The practice of stormwater management is constantly evolving.
Beginning in the 1980’s stormwater was managed through ponds which were designed for the purposes of flood control. Stormwater ponds acted as temporary chambers to hold rainfall, melted snow or water runoff, releasing the water slowly after a storm to help prevent flooding.
In the early 1990’s, water quality became an additional concern. So efforts were made to retrofit stormwater ponds to address water quality. The problem became one of stormwater pond maintenance, with many stormwater ponds not achieving their desired results.
The most recent shift in stormwater management is known as “green infrastucture” and “low impact development”. These methods involve trying to direct the water into the ground as closely as possible from where it lands, minimizing the amount of runoff travelling across the ground.
A New Direction to Manage Stormwater
As urban areas in the Lake
Simcoe watershed continue to grow, we must continue to explore alternative strategies to
stormwater management. The idea behind innovative stormwater management is to reduce the amount of rainwater entering our storm sewers by increasing the amount that infiltrates into the ground.
To better manage stormwater, sustainable Low Impact Development (LID) practices can be applied to new undeveloped lands as part of the subdivision process, and to existing developed lands through retrofitting.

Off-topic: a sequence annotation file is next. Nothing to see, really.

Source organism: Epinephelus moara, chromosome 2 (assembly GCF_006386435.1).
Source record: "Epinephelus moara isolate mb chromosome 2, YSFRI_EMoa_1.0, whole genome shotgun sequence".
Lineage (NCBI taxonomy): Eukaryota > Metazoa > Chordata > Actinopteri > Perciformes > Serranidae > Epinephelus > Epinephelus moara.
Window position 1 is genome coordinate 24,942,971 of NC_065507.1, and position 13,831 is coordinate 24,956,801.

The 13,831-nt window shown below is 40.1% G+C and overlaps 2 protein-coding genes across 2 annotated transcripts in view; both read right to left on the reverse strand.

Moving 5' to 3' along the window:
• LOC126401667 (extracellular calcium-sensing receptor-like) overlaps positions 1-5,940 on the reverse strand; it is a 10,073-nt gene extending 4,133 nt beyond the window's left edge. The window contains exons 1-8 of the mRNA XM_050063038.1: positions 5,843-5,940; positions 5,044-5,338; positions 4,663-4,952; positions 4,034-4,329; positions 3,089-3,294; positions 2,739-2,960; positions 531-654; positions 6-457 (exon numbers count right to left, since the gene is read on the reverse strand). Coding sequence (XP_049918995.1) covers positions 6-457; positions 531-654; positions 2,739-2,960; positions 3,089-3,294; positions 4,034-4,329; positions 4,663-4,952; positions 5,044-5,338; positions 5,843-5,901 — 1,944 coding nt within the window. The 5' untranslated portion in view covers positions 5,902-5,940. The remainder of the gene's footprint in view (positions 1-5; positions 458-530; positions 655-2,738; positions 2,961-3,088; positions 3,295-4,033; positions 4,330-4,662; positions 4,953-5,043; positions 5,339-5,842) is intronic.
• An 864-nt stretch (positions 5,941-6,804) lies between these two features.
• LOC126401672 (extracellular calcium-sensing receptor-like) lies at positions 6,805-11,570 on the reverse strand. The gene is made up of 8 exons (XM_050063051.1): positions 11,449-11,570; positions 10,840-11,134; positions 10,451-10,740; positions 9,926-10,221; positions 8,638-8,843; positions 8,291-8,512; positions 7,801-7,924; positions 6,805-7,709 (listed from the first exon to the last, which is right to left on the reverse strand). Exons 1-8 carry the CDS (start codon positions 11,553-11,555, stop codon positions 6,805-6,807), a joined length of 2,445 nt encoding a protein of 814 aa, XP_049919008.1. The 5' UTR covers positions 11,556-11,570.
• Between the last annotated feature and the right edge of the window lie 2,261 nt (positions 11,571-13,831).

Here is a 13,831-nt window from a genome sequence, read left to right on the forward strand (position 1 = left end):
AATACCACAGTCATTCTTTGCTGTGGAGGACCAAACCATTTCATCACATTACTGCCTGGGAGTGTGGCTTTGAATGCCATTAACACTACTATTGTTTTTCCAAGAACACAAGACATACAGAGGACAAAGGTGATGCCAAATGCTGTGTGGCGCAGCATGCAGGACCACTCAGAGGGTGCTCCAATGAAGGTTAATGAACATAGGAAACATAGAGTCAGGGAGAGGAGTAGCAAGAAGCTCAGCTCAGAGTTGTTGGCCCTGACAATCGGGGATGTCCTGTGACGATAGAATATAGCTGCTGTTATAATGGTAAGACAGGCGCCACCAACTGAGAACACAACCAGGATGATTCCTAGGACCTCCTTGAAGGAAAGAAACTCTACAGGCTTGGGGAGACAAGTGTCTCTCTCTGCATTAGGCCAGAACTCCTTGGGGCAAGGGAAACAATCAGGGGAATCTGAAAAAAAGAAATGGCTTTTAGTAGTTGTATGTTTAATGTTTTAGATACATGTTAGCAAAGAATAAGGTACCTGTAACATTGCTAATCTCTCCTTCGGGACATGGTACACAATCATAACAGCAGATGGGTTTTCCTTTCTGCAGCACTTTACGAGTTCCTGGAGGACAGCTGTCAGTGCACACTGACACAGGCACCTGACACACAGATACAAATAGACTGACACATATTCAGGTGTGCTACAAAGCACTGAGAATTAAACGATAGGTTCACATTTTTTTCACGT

Learn more about stormwater management by viewing one of the following video or case studies:
neighbourhoods around Newmarket’s Western Creek are aging with roads in need of repair, while extensive development is increasing risk of flooding downstream during intense storm
events. Find out what LID practices were selected as part of this retrofit project.
Industry and Commercial
added LID features such as bioswales, curbcuts, and permeable pavement to its aging parking lot. These features will help extend the life of the
parking and walking surfaces and increase the number of parking spots. Learn more about LSRCA's new parking lot features and project outcomes.
Staff and the Parent Teacher Association at the St. Nicholas School were looking for a low cost solution to providing a shaded play area. Find out how LID practices were incorporated into the design of the new play area.
Fostering Sustainability through Innovation
The Sustainable Technologies Evaluation Program
(STEP) is a multi-agency initiative developed to support
broader implementation of sustainable technologies and practices within a
Canadian context. Lake Simcoe Region Conservation Authority is a proud partner
of STEP and recently developed, alongside Credit Valley Conservation and Toronto
and Region Conservation Authorities, the Low Impact Development Treatment Train
Tool, an exciting new open-source tool created to help
developers, consultants, municipalities and landowners better understand, plan
and implement sustainable stormwater practices.